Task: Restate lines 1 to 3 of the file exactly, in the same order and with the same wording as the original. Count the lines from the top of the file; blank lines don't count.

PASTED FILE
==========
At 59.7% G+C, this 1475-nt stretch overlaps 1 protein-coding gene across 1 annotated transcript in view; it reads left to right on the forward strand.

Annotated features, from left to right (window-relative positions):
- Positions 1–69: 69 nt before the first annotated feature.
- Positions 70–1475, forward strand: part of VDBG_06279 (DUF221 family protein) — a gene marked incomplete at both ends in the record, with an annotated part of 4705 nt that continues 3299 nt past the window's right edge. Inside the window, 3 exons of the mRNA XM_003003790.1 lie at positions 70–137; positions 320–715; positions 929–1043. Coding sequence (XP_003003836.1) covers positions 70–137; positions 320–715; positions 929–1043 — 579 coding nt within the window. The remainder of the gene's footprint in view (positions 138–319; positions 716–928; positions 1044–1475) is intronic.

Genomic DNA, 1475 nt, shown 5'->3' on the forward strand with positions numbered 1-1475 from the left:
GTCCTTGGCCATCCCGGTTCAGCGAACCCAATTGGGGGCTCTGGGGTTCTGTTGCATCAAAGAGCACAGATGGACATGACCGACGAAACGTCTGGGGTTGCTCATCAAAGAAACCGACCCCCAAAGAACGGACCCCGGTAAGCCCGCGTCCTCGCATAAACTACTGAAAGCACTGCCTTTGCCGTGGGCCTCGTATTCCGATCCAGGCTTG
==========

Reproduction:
At 59.7% G+C, this 1475-nt stretch overlaps 1 protein-coding gene across 1 annotated transcript in view; it reads left to right on the forward strand.

Annotated features, from left to right (window-relative positions):
- Positions 1–69: 69 nt before the first annotated feature.